Wago Wind Power Support Reaches New Heights

Oct. 1, 2011
At its North American headquarters, Wago installs a 20kW Renewegy wind turbine system, which includes its connectors and other components and supports active energy management.

On a breezy, beautiful September day, Wago Corporation installed a small-scale, commercial-grade wind turbine at its North American headquarters in Germantown, Wis. The 30 meter tall VP-20 turbine from Renewegy, LLC in OshKosh, Wis both supports the company’s energy management strategies and showcases its products for wind turbine automation.   

“Renewegy’s inventive hydraulic-driven tip-up function demonstrates Wisconsin ingenuity and manufacturing capabilities,” sais Wago President Tom Artmann. “We are proud that our products are supporting VP-20s nationwide, and are looking forward to supplementing our manufacturing facility with renewable energy.”

The VP-20’s control system (made up of seven microcomputers working in unison) optimizes the turbine’s performance while ensuring safety and reliability. Each VP-20 turbine head comes standard with an electronic 3-axis accelerometer to measure the key vibrations from your turbine head. This information is processed 10 times per second by the VP-20’s master controller to ensure that the turbine is operating safely under all conditions.

>> See the accompanying video, below, on the controls for the turbine.

Key to power generation is Renewegy’s electronic Variable Pitch (VP) feature. Patterned after utility-scale turbines, VP controls pitch for each blade within one-tenth of a degree while pitching at speeds up to 15 degrees per second. According to Renewegy engineer Greg Aykens, a closed-loop, Active Pitch Servo manages blade speeds in wind conditions ranging from 6.7–55.9 mph. An electric Active Yaw Servo ensures optimum power generation by directing the blades’ direction into the wind.

Aykens was on hand for the raising of the Wago turbine, a process that takes only 10 minutes given Renewegy’s unique, monopole Tip-Down Tower design. The design cost-effectively replaces the large cranes and heavy-duty equipment needed for installation and maintenance with a hydraulic cylinder system. Thanks to the strong breezes on the hilltop location, the turbine’s three 9.5 meter blades were spinning almost immediately and an online monitoring program showed the generator averaging 600 revolutions per minute. The turbine is capable of generating 20kW.

When it comes to wind turbine automation, power supply and signaling reliability are essential for coping with widely varying wind conditions. Renewegy specified WAGO’s IP67-grade 756 Series cables and connectors for the VP-20’s microprocessor-driven control system. Crucial for safety and reliability, the connections resist dust, water and mechanical loosening caused by vibrations. VP-20 also employs Wago 787 Series power supplies, 288 Series fuse blocks and back-up capacitor module.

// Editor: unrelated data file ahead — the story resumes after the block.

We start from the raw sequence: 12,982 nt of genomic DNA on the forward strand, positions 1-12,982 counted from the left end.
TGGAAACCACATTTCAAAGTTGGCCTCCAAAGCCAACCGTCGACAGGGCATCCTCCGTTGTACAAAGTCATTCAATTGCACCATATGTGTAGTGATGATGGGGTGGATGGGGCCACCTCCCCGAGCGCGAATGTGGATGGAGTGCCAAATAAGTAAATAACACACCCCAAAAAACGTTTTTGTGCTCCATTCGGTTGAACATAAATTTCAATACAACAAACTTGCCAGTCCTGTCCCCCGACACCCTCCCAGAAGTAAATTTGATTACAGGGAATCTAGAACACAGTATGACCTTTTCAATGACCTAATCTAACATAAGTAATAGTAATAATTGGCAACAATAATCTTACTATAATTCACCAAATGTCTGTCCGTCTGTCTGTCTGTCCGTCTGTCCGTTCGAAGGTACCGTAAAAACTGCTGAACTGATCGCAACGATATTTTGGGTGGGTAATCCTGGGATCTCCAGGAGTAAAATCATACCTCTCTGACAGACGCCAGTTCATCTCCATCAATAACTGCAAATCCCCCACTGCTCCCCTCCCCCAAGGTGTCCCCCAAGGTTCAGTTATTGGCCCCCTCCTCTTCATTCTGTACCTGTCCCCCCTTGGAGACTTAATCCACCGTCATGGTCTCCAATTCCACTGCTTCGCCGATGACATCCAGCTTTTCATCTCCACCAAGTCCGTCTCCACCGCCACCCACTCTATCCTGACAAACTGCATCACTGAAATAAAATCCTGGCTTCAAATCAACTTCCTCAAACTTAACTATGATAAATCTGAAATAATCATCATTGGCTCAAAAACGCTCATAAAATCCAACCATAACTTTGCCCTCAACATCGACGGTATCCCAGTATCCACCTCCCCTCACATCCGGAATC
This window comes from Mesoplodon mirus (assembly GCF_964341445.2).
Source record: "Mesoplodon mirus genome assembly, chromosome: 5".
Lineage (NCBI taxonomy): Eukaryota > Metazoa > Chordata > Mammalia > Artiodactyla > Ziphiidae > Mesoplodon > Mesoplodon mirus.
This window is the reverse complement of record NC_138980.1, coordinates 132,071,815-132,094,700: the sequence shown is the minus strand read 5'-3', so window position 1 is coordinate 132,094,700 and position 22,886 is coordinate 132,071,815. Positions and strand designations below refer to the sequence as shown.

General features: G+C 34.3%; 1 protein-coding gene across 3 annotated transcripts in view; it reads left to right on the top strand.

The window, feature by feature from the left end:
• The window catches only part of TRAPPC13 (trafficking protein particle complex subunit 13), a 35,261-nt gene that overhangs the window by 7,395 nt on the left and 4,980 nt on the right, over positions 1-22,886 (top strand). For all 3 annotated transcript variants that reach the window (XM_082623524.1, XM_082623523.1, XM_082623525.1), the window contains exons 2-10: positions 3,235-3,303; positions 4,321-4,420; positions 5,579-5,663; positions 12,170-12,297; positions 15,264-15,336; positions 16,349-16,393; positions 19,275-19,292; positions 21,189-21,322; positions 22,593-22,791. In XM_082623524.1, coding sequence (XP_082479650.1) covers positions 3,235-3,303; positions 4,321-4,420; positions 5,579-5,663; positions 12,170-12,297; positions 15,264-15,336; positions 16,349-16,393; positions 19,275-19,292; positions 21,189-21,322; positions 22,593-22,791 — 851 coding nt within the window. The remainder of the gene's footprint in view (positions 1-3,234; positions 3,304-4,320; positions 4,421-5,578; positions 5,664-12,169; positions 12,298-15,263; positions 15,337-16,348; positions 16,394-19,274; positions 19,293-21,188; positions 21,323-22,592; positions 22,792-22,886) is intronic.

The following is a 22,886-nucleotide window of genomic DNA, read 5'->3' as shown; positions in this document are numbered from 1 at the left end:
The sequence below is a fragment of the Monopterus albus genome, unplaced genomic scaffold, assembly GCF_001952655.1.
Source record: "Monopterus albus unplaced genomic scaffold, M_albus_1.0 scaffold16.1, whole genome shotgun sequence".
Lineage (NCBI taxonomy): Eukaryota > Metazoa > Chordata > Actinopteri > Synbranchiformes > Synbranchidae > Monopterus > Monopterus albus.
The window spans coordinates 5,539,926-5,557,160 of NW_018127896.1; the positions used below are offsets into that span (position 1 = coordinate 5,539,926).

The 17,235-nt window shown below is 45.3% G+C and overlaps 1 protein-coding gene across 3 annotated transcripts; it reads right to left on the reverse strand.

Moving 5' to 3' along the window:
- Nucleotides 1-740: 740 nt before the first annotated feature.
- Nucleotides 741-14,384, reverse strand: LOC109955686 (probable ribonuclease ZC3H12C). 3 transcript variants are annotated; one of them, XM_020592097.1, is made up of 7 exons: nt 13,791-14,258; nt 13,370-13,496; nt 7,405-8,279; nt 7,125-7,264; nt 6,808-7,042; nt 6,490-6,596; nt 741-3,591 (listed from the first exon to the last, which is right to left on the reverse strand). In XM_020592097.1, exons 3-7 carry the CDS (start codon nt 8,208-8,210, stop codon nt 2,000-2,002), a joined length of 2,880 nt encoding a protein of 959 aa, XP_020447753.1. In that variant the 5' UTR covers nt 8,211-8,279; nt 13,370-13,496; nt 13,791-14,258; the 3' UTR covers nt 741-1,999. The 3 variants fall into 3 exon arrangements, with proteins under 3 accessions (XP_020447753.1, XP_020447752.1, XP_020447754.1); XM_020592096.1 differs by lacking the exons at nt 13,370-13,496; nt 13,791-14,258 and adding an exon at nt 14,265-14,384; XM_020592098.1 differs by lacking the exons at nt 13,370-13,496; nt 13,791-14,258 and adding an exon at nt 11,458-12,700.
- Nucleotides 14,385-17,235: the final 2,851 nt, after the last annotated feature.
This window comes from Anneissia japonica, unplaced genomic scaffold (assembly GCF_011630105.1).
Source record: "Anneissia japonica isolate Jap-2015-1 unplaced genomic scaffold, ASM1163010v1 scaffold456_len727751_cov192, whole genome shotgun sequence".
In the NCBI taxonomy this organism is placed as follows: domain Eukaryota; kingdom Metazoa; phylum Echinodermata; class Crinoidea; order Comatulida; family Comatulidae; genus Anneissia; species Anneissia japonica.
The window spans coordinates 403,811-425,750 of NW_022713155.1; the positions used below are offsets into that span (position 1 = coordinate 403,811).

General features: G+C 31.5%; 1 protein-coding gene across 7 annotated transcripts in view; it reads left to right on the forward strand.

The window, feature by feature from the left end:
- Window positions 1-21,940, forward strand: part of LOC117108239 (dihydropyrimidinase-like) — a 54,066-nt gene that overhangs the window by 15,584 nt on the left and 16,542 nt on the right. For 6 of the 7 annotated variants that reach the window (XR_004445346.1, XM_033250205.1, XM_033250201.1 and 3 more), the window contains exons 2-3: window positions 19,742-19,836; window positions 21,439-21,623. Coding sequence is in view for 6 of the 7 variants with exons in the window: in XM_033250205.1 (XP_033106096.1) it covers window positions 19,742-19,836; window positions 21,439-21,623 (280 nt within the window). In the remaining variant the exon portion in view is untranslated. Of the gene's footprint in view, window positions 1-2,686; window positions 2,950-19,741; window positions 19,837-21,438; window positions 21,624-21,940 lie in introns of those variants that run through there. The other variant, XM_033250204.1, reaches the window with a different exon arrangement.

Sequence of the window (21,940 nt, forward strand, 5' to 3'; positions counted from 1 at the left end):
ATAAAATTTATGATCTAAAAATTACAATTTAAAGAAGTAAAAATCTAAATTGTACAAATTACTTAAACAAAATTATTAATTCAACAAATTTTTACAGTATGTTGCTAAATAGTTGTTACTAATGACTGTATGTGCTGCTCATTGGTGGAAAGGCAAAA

Anchoring the VP-20 is a control cabinet that includes Wago’s 288 Series capacitor back-up module and 787 Series Epsitron Pro 24VDC power supplies. The units were specified because they feature PowerBoost, which provides twice the current at constant voltage for approximately four seconds. Essentially, this “boost” ensures reliable, cold-weather start-ups.

The VP-20 wind turbine costs approximately $80,000, but Wago’s costs were offset by about $35,000 in state and federal green energy incentives. It will supply 8-10 percent of the energy needed to run Wago’s onsite engineering, manufacturing and sales operations, and its monitoring functions will supply additional data for the company's energy management strategies. Wago has already installed a Circon building automation system that monitors and controls HVAC and lighting systems to save energy. That system integrates Wago’s LonWorks based devices, as well as highly reflective LED lighting systems.  

Wago sees the Renewegy system as a way to enhance its expertise in green energy applications. “We already sell into the solar, wind and highly reflective LED markets, supplying everything from connectors to controllers, and see a lot of potential there,” said Artmann. Wago Marketing Manager Dean Norton said the company will be unveiling additional products later this year specifically applicable to wind turbine control and monitoring.  

Renee Robbins Bassett, [email protected], is managing editor of Automation World.

See also: MatrikonOPC releases OPC Server for Mitsubishi wind turbines to ease integration with HMIs, historians and ERP systems.